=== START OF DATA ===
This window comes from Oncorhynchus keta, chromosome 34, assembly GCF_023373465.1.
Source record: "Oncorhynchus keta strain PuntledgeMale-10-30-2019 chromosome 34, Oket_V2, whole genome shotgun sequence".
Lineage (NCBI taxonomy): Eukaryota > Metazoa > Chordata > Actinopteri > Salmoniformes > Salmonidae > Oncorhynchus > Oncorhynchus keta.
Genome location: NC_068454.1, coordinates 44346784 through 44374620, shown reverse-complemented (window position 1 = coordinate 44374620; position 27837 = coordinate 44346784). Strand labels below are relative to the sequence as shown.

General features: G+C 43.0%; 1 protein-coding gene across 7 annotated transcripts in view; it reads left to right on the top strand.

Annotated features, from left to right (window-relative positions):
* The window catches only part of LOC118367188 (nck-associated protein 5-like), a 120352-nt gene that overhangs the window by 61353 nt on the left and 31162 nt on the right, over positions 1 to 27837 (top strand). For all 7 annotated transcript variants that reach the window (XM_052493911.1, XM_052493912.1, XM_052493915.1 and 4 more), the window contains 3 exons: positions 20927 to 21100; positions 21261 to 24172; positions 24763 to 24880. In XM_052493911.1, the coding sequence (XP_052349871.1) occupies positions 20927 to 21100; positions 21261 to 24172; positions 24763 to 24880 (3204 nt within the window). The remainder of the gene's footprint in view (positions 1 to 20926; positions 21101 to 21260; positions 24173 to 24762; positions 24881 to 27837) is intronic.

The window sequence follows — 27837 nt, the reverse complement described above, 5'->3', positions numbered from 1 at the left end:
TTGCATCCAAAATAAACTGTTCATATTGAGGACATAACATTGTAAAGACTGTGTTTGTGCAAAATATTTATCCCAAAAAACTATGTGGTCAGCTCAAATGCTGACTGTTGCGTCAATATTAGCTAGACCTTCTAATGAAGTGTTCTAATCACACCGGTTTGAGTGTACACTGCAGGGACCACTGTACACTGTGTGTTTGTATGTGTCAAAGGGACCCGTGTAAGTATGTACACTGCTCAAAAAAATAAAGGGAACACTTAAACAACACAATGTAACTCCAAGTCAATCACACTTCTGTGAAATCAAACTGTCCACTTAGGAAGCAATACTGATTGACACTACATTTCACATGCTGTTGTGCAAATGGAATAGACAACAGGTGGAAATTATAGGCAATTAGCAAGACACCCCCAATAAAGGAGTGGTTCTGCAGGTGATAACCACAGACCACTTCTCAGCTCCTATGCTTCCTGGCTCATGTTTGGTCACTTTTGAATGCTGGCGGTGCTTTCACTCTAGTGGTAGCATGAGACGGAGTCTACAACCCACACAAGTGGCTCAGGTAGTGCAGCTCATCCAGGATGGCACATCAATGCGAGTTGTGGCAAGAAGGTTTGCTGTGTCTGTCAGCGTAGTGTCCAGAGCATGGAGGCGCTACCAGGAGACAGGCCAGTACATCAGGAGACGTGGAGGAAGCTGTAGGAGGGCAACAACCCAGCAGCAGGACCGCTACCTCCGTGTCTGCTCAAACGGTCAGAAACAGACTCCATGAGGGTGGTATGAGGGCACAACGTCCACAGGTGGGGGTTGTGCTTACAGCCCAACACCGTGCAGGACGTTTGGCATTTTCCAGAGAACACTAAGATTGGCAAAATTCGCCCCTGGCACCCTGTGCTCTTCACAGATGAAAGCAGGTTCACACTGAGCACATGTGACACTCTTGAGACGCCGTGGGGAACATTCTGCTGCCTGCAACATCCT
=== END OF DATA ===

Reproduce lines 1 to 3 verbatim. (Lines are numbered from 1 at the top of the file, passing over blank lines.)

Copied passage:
This window comes from Oncorhynchus keta, chromosome 34, assembly GCF_023373465.1.
Source record: "Oncorhynchus keta strain PuntledgeMale-10-30-2019 chromosome 34, Oket_V2, whole genome shotgun sequence".
Lineage (NCBI taxonomy): Eukaryota > Metazoa > Chordata > Actinopteri > Salmoniformes > Salmonidae > Oncorhynchus > Oncorhynchus keta.